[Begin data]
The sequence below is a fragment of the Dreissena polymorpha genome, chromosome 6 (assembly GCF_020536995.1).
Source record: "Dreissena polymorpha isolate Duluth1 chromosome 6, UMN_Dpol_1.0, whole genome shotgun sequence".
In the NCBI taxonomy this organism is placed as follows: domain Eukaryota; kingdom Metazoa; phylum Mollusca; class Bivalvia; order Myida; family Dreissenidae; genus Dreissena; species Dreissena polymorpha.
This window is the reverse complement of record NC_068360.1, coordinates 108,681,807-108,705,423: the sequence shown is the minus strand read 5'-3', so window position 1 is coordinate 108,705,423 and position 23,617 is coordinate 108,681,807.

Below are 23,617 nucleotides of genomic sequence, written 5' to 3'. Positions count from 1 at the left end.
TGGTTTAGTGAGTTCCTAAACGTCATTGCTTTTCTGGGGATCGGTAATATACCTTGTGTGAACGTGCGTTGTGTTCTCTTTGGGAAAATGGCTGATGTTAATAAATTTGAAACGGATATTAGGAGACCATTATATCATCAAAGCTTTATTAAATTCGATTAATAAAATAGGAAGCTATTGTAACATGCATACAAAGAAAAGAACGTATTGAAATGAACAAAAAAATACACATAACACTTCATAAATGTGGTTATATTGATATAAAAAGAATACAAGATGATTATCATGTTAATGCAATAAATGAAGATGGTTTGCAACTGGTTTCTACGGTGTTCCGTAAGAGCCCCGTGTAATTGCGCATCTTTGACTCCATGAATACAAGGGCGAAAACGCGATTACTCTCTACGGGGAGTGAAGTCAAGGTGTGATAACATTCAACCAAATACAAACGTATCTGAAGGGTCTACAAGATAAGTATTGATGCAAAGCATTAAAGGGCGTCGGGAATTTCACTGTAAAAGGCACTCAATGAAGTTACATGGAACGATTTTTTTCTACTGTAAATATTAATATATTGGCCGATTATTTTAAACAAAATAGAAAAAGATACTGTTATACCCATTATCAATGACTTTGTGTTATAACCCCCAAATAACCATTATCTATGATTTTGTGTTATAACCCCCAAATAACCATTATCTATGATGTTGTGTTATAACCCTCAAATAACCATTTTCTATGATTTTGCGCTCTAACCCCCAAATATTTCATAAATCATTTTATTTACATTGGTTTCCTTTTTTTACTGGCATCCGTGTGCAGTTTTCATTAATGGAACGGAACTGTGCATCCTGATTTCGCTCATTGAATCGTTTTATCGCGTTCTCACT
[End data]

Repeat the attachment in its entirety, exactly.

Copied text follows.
The sequence below is a fragment of the Dreissena polymorpha genome, chromosome 6 (assembly GCF_020536995.1).
Source record: "Dreissena polymorpha isolate Duluth1 chromosome 6, UMN_Dpol_1.0, whole genome shotgun sequence".
In the NCBI taxonomy this organism is placed as follows: domain Eukaryota; kingdom Metazoa; phylum Mollusca; class Bivalvia; order Myida; family Dreissenidae; genus Dreissena; species Dreissena polymorpha.
This window is the reverse complement of record NC_068360.1, coordinates 108,681,807-108,705,423: the sequence shown is the minus strand read 5'-3', so window position 1 is coordinate 108,705,423 and position 23,617 is coordinate 108,681,807.

Below are 23,617 nucleotides of genomic sequence, written 5' to 3'. Positions count from 1 at the left end.
TGGTTTAGTGAGTTCCTAAACGTCATTGCTTTTCTGGGGATCGGTAATATACCTTGTGTGAACGTGCGTTGTGTTCTCTTTGGGAAAATGGCTGATGTTAATAAATTTGAAACGGATATTAGGAGACCATTATATCATCAAAGCTTTATTAAATTCGATTAATAAAATAGGAAGCTATTGTAACATGCATACAAAGAAAAGAACGTATTGAAATGAACAAAAAAATACACATAACACTTCATAAATGTGGTTATATTGATATAAAAAGAATACAAGATGATTATCATGTTAATGCAATAAATGAAGATGGTTTGCAACTGGTTTCTACGGTGTTCCGTAAGAGCCCCGTGTAATTGCGCATCTTTGACTCCATGAATACAAGGGCGAAAACGCGATTACTCTCTACGGGGAGTGAAGTCAAGGTGTGATAACATTCAACCAAATACAAACGTATCTGAAGGGTCTACAAGATAAGTATTGATGCAAAGCATTAAAGGGCGTCGGGAATTTCACTGTAAAAGGCACTCAATGAAGTTACATGGAACGATTTTTTTCTACTGTAAATATTAATATATTGGCCGATTATTTTAAACAAAATAGAAAAAGATACTGTTATACCCATTATCAATGACTTTGTGTTATAACCCCCAAATAACCATTATCTATGATTTTGTGTTATAACCCCCAAATAACCATTATCTATGATGTTGTGTTATAACCCTCAAATAACCATTTTCTATGATTTTGCGCTCTAACCCCCAAATATTTCATAAATCATTTTATTTACATTGGTTTCCTTTTTTTACTGGCATCCGTGTGCAGTTTTCATTAATGGAACGGAACTGTGCATCCTGATTTCGCTCATTGAATCGTTTTATCGCGTTCTCACT